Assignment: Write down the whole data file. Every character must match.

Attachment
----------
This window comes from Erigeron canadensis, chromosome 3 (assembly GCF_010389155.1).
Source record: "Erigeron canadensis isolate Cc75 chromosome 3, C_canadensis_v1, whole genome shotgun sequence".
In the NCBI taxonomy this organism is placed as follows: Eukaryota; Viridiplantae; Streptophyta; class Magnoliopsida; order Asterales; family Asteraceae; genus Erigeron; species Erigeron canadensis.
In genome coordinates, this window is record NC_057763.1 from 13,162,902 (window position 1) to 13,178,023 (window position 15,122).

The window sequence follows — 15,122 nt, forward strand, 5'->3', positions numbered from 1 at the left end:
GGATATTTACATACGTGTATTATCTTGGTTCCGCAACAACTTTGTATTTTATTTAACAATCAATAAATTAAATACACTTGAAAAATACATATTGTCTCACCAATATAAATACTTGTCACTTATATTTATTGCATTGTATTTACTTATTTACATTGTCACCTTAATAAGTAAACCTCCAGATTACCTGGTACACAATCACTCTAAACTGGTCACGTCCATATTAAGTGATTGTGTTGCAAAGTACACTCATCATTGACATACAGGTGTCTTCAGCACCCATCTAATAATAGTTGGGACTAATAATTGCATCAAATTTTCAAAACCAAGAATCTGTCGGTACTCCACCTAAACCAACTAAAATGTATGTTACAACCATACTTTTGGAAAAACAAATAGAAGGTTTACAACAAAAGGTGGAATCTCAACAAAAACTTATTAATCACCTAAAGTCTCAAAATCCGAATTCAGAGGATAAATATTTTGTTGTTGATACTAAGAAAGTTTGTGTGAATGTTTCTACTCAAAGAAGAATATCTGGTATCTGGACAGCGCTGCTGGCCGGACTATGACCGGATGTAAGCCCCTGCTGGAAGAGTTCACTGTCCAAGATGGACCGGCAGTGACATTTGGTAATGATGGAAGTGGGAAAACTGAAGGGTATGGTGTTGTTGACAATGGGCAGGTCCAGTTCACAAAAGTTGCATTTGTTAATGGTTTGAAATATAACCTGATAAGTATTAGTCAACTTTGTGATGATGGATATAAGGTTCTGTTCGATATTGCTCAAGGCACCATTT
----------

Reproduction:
This window comes from Erigeron canadensis, chromosome 3 (assembly GCF_010389155.1).
Source record: "Erigeron canadensis isolate Cc75 chromosome 3, C_canadensis_v1, whole genome shotgun sequence".
In the NCBI taxonomy this organism is placed as follows: Eukaryota; Viridiplantae; Streptophyta; class Magnoliopsida; order Asterales; family Asteraceae; genus Erigeron; species Erigeron canadensis.
In genome coordinates, this window is record NC_057763.1 from 13,162,902 (window position 1) to 13,178,023 (window position 15,122).

The window sequence follows — 15,122 nt, forward strand, 5'->3', positions numbered from 1 at the left end:
GGATATTTACATACGTGTATTATCTTGGTTCCGCAACAACTTTGTATTTTATTTAACAATCAATAAATTAAATACACTTGAAAAATACATATTGTCTCACCAATATAAATACTTGTCACTTATATTTATTGCATTGTATTTACTTATTTACATTGTCACCTTAATAAGTAAACCTCCAGATTACCTGGTACACAATCACTCTAAACTGGTCACGTCCATATTAAGTGATTGTGTTGCAAAGTACACTCATCATTGACATACAGGTGTCTTCAGCACCCATCTAATAATAGTTGGGACTAATAATTGCATCAAATTTTCAAAACCAAGAATCTGTCGGTACTCCACCTAAACCAACTAAAATGTATGTTACAACCATACTTTTGGAAAAACAAATAGAAGGTTTACAACAAAAGGTGGAATCTCAACAAAAACTTATTAATCACCTAAAGTCTCAAAATCCGAATTCAGAGGATAAATATTTTGTTGTTGATACTAAGAAAGTTTGTGTGAATGTTTCTACTCAAAGAAGAATATCTGGTATCTGGACAGCGCTGCTGGCCGGACTATGACCGGATGTAAGCCCCTGCTGGAAGAGTTCACTGTCCAAGATGGACCGGCAGTGACATTTGGTAATGATGGAAGTGGGAAAACTGAAGGGTATGGTGTTGTTGACAATGGGCAGGTCCAGTTCACAAAAGTTGCATTTGTTAATGGTTTGAAATATAACCTGATAAGTATTAGTCAACTTTGTGATGATGGATATAAGGTTCTGTTCGATATTGCTCAAGGCACCATTT